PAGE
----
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Alternative schools

Alternative schools

Private alternative schools in Canada

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"Alternative schools" refers to any school that offers a curriculum, learning environment, or philosophical predisposition that diverges markedly from the mainstream. Typical examples of alternative private schools and preschools include Montessori, Waldorf, Reggio Emilia, and Arrowsmith.

Alternative schools: basic principles

Alternative schools depart from the mainstream. They offer a teaching approach, curriculum, or learning environment that differs from what you’ll find in most schools.

Some, but not all, alternative schools are part of the progressive movement in education. This movement involves different and sometimes conflicting ideas. Normally, though, it focuses on experiential learning, integrated curricula, personalized and collaborative learning, critical thinking, and problem solving, among other things.

Many private schools in Canada are alternative or progressive. These schools employ many, though normally not all, of the following practices:

Kinds of alternative schools

There are several different kinds of private alternative schools in Canada. These schools are especially popular at the preschool and elementary level. They’re also offered in middle and high school, though.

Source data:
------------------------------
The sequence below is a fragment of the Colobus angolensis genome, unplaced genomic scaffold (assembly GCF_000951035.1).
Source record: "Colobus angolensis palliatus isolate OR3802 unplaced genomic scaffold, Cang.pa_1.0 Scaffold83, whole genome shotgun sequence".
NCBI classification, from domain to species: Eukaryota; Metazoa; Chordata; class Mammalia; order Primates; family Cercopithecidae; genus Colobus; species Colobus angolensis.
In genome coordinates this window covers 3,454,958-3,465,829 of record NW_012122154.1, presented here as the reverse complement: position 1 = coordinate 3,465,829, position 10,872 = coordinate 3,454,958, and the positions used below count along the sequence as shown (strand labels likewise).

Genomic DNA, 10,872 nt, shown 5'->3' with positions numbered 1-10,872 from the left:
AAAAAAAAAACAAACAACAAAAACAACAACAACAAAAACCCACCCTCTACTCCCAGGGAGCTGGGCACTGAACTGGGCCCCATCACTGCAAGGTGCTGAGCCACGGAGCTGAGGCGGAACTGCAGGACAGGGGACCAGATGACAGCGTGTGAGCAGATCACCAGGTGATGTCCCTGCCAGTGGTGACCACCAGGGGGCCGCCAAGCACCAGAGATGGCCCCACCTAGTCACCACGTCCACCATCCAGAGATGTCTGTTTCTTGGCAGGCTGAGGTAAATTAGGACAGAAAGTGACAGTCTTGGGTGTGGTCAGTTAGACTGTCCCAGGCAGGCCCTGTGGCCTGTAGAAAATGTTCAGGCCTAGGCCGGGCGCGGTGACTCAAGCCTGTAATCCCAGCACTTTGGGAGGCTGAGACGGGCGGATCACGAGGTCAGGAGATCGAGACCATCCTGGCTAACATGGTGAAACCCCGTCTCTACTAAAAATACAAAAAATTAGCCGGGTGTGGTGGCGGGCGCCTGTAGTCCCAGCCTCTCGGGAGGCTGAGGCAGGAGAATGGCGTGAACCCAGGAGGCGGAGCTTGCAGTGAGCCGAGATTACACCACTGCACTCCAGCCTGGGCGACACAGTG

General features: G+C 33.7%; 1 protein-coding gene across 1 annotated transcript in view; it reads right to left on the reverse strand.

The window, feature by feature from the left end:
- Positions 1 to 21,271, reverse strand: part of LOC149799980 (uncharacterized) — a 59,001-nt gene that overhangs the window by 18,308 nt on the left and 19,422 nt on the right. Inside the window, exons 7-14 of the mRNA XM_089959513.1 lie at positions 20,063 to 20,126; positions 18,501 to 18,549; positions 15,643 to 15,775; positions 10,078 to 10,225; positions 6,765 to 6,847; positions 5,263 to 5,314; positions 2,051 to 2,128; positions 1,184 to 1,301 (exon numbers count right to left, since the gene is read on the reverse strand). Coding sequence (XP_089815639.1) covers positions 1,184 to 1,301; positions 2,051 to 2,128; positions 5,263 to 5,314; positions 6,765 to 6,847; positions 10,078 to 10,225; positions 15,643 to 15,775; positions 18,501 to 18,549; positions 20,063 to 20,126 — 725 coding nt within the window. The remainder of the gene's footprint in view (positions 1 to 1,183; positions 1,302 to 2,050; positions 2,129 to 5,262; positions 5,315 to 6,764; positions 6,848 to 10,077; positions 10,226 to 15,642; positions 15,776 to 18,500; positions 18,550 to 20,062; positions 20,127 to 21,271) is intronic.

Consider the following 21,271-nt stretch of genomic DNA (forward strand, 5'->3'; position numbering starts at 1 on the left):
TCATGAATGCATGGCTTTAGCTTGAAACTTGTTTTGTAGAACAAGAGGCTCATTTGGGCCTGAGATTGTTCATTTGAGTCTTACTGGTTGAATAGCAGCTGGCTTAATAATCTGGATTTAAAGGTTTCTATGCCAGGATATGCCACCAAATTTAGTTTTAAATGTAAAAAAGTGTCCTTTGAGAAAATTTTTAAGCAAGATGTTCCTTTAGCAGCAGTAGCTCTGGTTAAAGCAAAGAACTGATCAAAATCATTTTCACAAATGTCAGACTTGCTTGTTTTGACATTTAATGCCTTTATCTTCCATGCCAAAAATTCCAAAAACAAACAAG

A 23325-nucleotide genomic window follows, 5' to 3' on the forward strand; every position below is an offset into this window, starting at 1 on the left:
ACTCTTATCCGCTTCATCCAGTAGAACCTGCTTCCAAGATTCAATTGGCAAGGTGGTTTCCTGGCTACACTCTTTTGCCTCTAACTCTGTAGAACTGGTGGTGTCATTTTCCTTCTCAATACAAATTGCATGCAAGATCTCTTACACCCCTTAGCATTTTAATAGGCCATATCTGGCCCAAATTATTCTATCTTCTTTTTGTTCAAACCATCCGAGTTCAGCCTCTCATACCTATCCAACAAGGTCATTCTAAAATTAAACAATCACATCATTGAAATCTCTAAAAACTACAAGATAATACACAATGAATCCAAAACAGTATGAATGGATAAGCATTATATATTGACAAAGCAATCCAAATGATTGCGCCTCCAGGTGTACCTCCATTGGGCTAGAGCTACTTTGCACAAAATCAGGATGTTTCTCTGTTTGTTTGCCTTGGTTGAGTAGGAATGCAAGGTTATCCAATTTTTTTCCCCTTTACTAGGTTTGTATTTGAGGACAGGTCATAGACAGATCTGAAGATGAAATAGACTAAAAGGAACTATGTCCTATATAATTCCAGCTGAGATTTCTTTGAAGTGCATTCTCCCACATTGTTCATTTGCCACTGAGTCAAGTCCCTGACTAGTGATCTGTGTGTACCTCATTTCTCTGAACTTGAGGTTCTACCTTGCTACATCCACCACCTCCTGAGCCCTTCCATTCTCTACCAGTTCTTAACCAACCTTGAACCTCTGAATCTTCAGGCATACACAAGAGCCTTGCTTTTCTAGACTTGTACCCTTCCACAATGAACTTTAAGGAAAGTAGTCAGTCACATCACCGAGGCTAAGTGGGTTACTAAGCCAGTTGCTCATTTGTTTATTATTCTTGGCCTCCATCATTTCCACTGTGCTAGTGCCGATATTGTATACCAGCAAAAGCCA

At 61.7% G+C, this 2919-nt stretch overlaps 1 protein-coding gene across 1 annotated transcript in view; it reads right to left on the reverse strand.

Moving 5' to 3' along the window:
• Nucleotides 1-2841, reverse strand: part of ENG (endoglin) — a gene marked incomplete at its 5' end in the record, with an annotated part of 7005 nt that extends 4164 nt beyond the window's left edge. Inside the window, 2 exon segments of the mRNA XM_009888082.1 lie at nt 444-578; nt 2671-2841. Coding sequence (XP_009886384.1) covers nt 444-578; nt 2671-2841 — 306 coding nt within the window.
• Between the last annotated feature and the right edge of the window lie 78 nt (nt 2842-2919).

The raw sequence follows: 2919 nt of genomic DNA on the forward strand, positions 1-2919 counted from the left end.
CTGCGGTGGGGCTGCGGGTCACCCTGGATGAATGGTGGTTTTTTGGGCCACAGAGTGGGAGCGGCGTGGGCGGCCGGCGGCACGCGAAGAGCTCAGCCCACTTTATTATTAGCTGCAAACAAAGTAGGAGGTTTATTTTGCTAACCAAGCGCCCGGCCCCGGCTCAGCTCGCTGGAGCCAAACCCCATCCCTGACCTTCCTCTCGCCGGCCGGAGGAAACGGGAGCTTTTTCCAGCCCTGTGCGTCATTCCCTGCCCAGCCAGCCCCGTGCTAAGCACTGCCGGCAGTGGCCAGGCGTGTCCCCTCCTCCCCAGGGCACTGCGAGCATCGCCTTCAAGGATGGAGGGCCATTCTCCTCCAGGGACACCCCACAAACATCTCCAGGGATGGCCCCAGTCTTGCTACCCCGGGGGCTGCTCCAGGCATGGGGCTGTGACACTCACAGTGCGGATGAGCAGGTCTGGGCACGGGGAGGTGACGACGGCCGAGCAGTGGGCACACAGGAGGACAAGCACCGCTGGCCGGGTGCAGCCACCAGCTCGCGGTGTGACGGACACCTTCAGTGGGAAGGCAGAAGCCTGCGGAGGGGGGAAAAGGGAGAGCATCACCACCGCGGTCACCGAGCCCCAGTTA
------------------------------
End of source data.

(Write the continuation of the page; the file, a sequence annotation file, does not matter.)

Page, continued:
• Montessori schools: This approach is especially popular in preschool and elementary school, though it’s offered at higher levels as well. Montessori schools have lots of self-directed learning. With guidance from the teachers, kids can often choose their own work and pursue their interests and passions.

  • Waldorf schools: Waldorf schools don’t have a standard curriculum, one for all students. Learning is customized to the special needs of each child. These schools also focus a great deal on art and creativity, and this is infused through the whole curriculum. The goal is to promote creativity, curiosity, and imaginative learning. Moreover, most Waldorf schools delay core academics until at least grade 1, when students are developmentally ready.

  • International Baccalaureate (IB) schools: The IB is an advanced, university-level program offered at many schools in Canada. It’s assignments and tests are administered by an international committee. IB schools are a great option for motivated and high-achieving students. They’re offered at the primary, middle, and high school level.